Flipping through an old edition of Compleat Golfer I came across an article on Ballybunion Golf Club in Ireland, the favourite course of Tom Watson and a revered links, writes Mike Taylor.
The quality of the track, an ‘A-grade’ venue as our senior copy editor would put it, is what makes the round so special. The same could be said for South African venues such as Leopard Creek, The Links at Fancourt, Pinnacle Point and several others.
Most golfers don’t get to play those courses often, because they’re expensive and remote. The dedication and investment to get there is part of what distinguishes the experience (See also impossible holes).
Regular golfers play regular courses, those bread-and-butter weekend rounds.
A year ago I sat around the braai with Alan McDonald, a member of Rondebosch Golf Club’s strategic task force, which aimed to improve membership. We chatted about nine-hole golf, dress codes, tradition, and young players. Basically, we rehashed the ‘focus points’ that clubs are trying to address.
Long gone are the days of jam-packed Sunday carvery, even drinks at the 19th hole are shorter by a round or two. Things have changed.
I recently played at Stellenbosch Golf Club, where (I reckon) they tick a few of the right boxes.
My first experience there was three years ago with Dirk Cloete, the former Western Cape Director of Golf. The moment we left our vehicle he began talking up the pizza and view we’d enjoy after the round. Here’s a guy who lives and breathes golf with his mind on the food and atmosphere.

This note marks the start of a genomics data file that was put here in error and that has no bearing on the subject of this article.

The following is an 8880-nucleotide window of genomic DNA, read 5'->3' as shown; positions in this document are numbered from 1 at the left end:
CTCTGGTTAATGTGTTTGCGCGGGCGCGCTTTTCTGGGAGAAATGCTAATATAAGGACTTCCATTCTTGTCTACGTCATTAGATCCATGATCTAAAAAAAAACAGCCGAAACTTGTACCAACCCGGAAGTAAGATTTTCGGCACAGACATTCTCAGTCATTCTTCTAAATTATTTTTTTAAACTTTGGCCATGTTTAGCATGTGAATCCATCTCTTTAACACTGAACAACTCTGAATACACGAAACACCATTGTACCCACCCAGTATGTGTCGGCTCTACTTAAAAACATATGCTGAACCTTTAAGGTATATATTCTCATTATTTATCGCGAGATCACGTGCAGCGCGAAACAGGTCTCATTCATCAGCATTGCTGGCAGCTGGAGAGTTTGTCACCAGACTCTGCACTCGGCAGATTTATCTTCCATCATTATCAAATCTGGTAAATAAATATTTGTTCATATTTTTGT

It spoke volumes for how the club is perceived.
When I returned last week with new colleagues I told them it was a course where you can post a ‘personal best’. It’s wide open and simple, easy to enjoy.
We lost a ball each on the day, eight less than my previous weekend at Erinvale Golf Club, and had a really fun time. Stress-free golf is pretty rare when you play off 18, like myself.
We started on the 10th and had a quick chat with the guys playing ahead of us, who were some large characters enjoying a day out.
One of them made a hole-in-one on the par-three ninth (our 18th) which we learned about when he received a laminated certificate at the bar. His 11 amigos looked on in admiration and a round of drinks was poured.
Stellenbosch curates good sentiment, from staff to players. Even the starter came over to chat before our round. The welcoming atmosphere added genuine enjoyment, over and above the golf.
The first step to recovery is admitting you have a problem, and in golf membership it has to be the clicky nature of things.
A column appeared in the March edition of Compleat Golfer discussing the contribution of hackers to golf clubs. They’re the ones constantly buying balls, hiring pull carts and forking out for bar rounds due to freshies.
Golf can be embarrassing if you’re not a great player. Few things are more daunting than a tee shot where your playing partner quips ‘Don’t worry, nobody is watching!’
Everybody is watching and we know it. We just want to feel like it’s okay to miss a shot or six, that we’re on equal terms with the guys striping it, and that we can all have a beverage together afterwards. Make it about the day out, not the scorecard.
If you get that right, you’ll find it much easier to keep new guys coming back.